Practice Good Advising and Mentoring
It is important to note that advising and mentoring are not the same. As Schlosser and Gelso (2001) put it:
"Advisors and mentors are not synonymous. One can be an advisor without being a mentor and certainly one can be a mentor to someone without being that person's advisor. It appears that far more students have advisors than mentors."
Advising relationships are often focused on the nuts-and-bolts issues related to navigating a program of study or a campus community. This kind of technical guidance can be performed by someone in the department or a professional academic advisor elsewhere at the institution. By contrast, a mentoring relationship involves a faculty member or other professional in the discipline providing their protege with "knowledge, advice, counsel, challenge, and support in the protege's pursuit of becoming a full member in a particular profession" (Johnson, 2007). Naturally, some successful advising relationships can deepen into mentorships but not all will. Both advising and mentoring are important in student retention and progress and there are particular considerations associated with doing each well.
Hint: It's more than setting them up with a degree plan and course scheduling.
Hint: It's more than supervising them in the lab or field.
How Advising and Mentoring Support the Whole Student: Capacity and Continuity
From Jolly et al. (2004):
"The underlying assumption of Capacity is that there is fundamental knowledge that is necessary to advance to more rigorous or advanced levels." (p. 6)
"Ideally [Continuity] is a fully articulated system where the skills, knowledge and information students need to move to advanced levels are known and are provided at each earlier, less advanced level." (p. 7)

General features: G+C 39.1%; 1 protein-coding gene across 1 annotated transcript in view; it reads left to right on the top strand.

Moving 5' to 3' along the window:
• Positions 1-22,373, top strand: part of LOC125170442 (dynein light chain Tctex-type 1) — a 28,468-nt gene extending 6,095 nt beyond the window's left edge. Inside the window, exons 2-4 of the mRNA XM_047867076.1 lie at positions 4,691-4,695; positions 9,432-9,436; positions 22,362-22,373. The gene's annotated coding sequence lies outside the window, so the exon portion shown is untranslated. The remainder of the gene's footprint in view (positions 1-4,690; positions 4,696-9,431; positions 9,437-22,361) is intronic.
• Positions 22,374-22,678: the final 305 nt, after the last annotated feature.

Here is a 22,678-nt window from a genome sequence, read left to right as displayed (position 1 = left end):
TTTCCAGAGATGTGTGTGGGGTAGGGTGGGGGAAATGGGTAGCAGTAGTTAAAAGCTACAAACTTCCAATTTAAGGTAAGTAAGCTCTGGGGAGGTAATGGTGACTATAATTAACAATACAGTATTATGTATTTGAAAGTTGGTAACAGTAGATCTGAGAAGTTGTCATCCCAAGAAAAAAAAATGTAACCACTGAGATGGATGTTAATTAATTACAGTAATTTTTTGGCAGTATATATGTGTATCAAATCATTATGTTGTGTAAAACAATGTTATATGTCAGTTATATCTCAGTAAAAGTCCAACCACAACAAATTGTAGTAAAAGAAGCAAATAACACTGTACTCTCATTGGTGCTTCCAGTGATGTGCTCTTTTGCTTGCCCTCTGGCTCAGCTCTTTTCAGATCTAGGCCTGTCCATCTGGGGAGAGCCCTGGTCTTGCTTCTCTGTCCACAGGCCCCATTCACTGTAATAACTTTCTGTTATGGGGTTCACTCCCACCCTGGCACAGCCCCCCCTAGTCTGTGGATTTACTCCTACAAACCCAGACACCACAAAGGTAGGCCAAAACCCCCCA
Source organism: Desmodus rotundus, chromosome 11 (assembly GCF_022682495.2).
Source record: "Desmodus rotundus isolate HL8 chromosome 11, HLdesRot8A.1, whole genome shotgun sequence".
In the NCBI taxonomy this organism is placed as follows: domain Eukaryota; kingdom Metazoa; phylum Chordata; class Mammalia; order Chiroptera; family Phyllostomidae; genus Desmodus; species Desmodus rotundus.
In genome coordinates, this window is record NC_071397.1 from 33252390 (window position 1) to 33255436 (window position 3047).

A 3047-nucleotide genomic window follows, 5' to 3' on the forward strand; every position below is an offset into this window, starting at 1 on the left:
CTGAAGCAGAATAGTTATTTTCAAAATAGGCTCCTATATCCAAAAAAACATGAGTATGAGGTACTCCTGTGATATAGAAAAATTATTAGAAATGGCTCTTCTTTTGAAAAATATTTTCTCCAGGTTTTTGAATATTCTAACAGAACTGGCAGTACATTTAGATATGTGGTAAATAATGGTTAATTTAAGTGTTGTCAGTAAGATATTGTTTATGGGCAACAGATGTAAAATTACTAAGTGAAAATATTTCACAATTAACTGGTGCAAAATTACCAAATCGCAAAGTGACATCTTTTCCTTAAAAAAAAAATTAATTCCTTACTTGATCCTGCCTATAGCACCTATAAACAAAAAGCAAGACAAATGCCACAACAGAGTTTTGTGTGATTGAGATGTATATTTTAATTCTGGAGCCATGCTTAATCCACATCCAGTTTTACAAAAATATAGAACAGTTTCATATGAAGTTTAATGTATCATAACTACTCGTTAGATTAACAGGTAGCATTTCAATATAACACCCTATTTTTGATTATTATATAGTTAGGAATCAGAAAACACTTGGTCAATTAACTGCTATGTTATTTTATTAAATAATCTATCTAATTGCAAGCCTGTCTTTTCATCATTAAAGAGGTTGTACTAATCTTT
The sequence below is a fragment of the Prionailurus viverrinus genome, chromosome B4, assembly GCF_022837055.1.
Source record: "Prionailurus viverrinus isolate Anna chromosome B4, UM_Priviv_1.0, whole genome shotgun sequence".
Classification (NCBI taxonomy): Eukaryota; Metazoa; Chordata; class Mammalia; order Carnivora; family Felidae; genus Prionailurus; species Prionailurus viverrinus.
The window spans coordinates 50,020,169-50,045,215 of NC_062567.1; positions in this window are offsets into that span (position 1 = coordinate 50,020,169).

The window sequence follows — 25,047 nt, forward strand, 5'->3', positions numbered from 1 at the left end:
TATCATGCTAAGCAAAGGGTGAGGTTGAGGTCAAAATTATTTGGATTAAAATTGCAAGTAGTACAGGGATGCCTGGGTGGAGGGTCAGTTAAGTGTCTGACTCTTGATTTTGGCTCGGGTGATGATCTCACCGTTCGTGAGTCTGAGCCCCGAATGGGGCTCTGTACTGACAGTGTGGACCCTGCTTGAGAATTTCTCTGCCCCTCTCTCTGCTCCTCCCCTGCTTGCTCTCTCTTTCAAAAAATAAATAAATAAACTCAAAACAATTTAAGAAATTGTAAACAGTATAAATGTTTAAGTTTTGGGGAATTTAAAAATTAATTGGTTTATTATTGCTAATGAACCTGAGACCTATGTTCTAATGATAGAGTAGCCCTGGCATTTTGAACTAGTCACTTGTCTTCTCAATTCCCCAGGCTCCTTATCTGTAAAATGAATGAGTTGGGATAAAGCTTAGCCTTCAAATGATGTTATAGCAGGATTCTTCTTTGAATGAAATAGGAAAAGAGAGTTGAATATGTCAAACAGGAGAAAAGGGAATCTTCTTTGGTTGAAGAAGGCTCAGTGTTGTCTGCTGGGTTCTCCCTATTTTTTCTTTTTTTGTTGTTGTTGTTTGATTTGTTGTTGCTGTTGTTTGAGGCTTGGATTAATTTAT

Viewed in this context both advising and mentoring each contribute to aspects of the Whole Student Model of supporting student success.
Capacity is often thought of in the context of content knowledge in STEM disciplines. But helping students understand the mechanics of successfully navigating the campus environment and completing a degree or developing their own identity as a STEM professional is also building their capacity to be successful. These are things that good advising and effective mentoring help students do.
Unlike capacity, which tends to focus on what the student can do, continuity deals with the institutional and programmatic systems that are in place to support them as they progress. Educator knowledge and quality, availability of out-of-school programs, and the availability of necessary coursework are examples of factors that affect continuity. Good advising and mentoring programs are also integral to this support system. Advising is critical in helping students to articulate and achieve their academic goals and make progress toward their degree. Opportunities for mentoring offer the deeper psychosocial support that can assist students in becoming members of the community of practice they are aiming for.
Alan T.D. and L.T. Eby (Eds) (2007). The Blackwell Handbook of Mentoring: A Multiple Perspectives Approach. Malden, MA: Blackwell Publishing. 496 p.
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